USA: “Serious Challenges” Facing Navy’s Submarine Force, Retired Admiral Says


Electric Boat’s building of two submarines per year for the first time in more than 20 years doesn’t eliminate the “serious challenges” facing the Navy’s submarine force, a retired admiral said Friday.

Former Rear Adm. John B. Padgett III, a Norwich native who lives in Old Lyme, said he was very concerned about what will happen when the Navy goes below 48 attack submarines. The force is at 52.

“At that point, you’ll be deciding to do things you shouldn’t be doing,” he told a lunch gathering of the Nautilus Chapter of the Naval Submarine League in Groton. “The industrial base is facing many challenges, as well.”

The industrial base is made up largely of EB and suppliers that feed the company’s shipyards in Groton and Rhode Island, of which 75 percent Padgett classified as “small businesses.”

Padgett, who is national president of the Naval Submarine League and has close contacts with Navy admirals, called on EB to increase payloads and sensors. He complimented EB’s engineers on its Virginia payload module design.

Padgett has been EB’s vice president of business development and strategic planning since December 2003. He served 34 years in the Navy.

Shifting federal budget priorities will likely mean more maintenance work for EB’s Groton shipyard, something that has been in short supply of late. Budget uncertainties are blocking EB from building the Virginia payload module and getting excited about additional maintenance work, spokesman Robert Hamilton said.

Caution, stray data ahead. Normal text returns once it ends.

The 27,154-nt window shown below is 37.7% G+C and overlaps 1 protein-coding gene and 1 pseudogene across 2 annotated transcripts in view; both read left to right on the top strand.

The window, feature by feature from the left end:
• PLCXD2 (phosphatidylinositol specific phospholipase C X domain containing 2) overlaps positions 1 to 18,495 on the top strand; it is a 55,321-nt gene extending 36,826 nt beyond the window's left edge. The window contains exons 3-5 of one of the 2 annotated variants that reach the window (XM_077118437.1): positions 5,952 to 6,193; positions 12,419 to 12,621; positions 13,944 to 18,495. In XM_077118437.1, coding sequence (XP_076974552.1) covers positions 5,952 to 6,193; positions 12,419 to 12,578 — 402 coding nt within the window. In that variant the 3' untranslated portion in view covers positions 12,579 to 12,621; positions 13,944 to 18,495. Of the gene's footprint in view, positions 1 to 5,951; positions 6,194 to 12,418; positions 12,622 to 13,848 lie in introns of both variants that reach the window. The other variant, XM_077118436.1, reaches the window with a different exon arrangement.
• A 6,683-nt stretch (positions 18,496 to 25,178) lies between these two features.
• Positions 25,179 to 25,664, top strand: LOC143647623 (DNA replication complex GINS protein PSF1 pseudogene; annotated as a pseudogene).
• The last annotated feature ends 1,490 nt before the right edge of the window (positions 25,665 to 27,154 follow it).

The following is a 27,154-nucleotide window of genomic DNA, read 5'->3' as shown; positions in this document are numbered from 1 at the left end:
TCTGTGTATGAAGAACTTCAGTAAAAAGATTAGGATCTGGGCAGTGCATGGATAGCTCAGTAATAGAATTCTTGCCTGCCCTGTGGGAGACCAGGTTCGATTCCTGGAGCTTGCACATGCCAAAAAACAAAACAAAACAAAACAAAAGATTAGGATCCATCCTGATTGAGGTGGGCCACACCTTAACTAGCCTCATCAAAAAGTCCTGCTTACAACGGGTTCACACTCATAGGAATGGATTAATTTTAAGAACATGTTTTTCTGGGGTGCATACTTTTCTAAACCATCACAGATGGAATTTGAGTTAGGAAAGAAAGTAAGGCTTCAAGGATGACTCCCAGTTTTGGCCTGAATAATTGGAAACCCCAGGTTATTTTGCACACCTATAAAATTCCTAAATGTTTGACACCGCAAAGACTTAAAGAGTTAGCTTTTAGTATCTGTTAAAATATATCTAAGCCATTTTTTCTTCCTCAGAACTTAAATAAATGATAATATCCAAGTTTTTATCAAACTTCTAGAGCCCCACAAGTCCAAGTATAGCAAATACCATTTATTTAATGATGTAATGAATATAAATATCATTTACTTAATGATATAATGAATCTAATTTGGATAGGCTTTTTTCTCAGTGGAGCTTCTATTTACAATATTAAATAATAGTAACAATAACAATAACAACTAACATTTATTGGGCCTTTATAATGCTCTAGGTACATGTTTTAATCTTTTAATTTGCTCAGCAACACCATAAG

“Until the money is there, we can’t move ahead with some things,” he said.
The submarine force could maintain its strength if one ship were added in 2018 and one in 2023, Padgett said. “Bundling” those ships with others that have already been ordered would be cost effective, he said. He is also advising procurement of the Virginia class through 2033.

“Unfortunately, I don’t have any votes in Congress,” he said.

He said that replacement of Ohio class submarines continues to be the force’s top priority. The successes of the Virginia class, which the admiral called “the darling of the Department of Defense,” should be talked up widely in New England and Washington, he said.

The number of suppliers to EB and the Navy is shrinking, Padgett noted. This is likely to drive up the costs of building and maintaining submarines, he said. Missiles and torpedoes are not being created at replacement rate, he warned.
“The politics can change overnight, but we have to keep thinking about these things,” he said.

Source: norwichbulletin, September 26, 2011